Expect nothing, live frugally on surprise.

Friday, November 28, 2008

Attack on Mumbai: Snapshots of victims begin to emerge

The identities of victims in the Mumbai attacks began to emerge Friday in small snapshots, underscoring the confusion gripping the city as authorities attempt to restore order.At least 125 people were killed Wednesday night in a string of terrorist attacks on several high-traffic landmarks, many of which are frequented by tourists. The gunfire and grenade explosions were indiscriminate, catching Westerners and Asians, businessmen and civilians in their path. Much of the available information relates to victims who were foreigners. Limited reports have circulated about victims from India, though some of the first fatalities reported were Indians.

Maharashtra state's Anti-Terrorism Squad chief, Hemant Karkare, was leading an offensive against gunmen late Wednesday when he was shot three times in the chest, media reported. Karkare, who joined the Indian Police Service in 1982, became ATS chief in January after spending seven years in Austria at the Research and Analysis Wing, Indian's external foreign intelligence agency, according Media Reorts.Mumbai Police Additional Commissioner Ashok Kamote and encounter specialist Vijay Salaskar were killed in clashes at the Metro Cinema, where hotel guests some were evacuated to after leaving the hotels.British yacht magnate Andreas Liveras was pronounced dead in a hospital just hours after he placed a call to the British Broadcasting Corp. from a crowded basement in the Taj hotel, the news agency reported.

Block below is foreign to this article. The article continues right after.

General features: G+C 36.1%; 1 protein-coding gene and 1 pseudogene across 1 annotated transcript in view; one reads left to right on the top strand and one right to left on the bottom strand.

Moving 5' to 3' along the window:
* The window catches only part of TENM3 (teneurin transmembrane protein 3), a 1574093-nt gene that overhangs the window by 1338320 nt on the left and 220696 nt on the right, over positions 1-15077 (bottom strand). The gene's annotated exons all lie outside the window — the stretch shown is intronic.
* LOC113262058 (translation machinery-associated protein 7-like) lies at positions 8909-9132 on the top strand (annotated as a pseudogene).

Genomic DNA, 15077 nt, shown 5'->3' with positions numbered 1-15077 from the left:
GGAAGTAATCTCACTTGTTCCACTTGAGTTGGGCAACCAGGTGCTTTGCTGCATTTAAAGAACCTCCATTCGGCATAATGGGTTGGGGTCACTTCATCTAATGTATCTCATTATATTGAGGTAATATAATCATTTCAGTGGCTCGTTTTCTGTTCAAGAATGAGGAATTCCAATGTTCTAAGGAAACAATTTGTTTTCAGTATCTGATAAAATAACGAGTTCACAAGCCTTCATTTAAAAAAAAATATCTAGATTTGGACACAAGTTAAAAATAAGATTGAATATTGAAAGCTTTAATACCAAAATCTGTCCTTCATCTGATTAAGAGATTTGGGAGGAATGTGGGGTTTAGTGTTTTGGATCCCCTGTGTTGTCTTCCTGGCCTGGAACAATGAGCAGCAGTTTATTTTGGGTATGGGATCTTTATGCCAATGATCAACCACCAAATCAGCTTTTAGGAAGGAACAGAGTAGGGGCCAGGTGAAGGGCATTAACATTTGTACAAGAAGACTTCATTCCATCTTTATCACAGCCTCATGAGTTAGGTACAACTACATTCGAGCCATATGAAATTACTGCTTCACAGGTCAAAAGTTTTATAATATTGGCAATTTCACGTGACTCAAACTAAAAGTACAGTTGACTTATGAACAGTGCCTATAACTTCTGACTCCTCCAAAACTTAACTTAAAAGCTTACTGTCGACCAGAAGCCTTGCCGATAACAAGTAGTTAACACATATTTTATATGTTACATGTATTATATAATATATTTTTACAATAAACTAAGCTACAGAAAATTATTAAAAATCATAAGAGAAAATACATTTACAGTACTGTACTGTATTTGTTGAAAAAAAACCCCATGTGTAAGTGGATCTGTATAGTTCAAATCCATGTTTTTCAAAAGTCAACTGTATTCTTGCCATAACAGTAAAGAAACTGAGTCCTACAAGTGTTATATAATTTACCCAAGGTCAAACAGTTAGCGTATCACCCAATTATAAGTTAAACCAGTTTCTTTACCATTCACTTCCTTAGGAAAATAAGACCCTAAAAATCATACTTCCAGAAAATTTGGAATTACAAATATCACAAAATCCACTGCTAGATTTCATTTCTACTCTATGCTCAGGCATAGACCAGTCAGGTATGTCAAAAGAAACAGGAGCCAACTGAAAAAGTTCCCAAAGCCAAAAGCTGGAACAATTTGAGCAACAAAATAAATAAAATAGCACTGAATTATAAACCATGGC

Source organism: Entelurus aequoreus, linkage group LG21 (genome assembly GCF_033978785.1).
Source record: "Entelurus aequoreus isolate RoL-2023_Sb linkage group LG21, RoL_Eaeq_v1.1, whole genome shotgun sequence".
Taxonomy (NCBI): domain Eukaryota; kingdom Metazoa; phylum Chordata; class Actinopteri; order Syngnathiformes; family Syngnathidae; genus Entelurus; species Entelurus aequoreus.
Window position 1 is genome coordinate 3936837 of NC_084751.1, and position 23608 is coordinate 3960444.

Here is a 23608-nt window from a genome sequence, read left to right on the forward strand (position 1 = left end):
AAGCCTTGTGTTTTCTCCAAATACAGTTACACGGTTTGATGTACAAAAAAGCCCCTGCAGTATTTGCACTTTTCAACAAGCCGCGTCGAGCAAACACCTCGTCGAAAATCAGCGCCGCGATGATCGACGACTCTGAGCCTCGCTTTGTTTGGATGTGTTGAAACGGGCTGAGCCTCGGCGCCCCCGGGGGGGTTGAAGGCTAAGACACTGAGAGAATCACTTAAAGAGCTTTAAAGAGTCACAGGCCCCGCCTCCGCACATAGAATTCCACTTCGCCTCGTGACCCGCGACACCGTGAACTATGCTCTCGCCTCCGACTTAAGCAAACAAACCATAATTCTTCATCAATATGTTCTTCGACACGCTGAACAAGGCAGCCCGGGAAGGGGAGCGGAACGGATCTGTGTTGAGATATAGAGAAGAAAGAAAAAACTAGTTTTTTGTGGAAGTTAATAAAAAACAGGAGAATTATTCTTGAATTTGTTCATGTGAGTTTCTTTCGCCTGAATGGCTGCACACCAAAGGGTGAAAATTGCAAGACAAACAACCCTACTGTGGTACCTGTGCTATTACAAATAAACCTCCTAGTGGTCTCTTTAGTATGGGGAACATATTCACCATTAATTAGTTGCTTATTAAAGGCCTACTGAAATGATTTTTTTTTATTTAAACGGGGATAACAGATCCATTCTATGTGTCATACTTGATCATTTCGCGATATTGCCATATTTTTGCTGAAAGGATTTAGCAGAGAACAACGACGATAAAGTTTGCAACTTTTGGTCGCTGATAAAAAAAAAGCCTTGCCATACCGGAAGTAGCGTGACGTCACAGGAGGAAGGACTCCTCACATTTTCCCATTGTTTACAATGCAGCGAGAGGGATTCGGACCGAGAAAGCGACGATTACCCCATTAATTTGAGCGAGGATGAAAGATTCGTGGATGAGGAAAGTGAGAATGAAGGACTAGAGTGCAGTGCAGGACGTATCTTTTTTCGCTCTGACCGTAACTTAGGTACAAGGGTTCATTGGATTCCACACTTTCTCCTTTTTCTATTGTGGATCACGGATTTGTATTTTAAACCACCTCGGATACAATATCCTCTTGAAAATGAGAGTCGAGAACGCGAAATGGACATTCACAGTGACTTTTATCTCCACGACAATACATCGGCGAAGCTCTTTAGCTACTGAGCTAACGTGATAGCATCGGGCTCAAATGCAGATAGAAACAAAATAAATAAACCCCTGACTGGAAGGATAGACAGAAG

The duty officer of the Cypriot minister of foreign affairs confirmed that Liveras, who was born in Cyprus, died in the attacks but provided no further information. Japanese businessman Hisashi Tsuda was shot to death in the lobby of the Oberoi Hotel as he was checking in Wednesday night, Masakazu Sato, president of Mitsui Marubeni Liquefied Gas, said Thursday in Tokyo, according to media reports. "Mr. Tsuda was a very outgoing person with a bright future," Sato said, according to The Daily Yomiuri Online. "We're overwhelmed with regret at losing such a promising colleague to an act of terrorism. We extend our deepest sympathies to his family."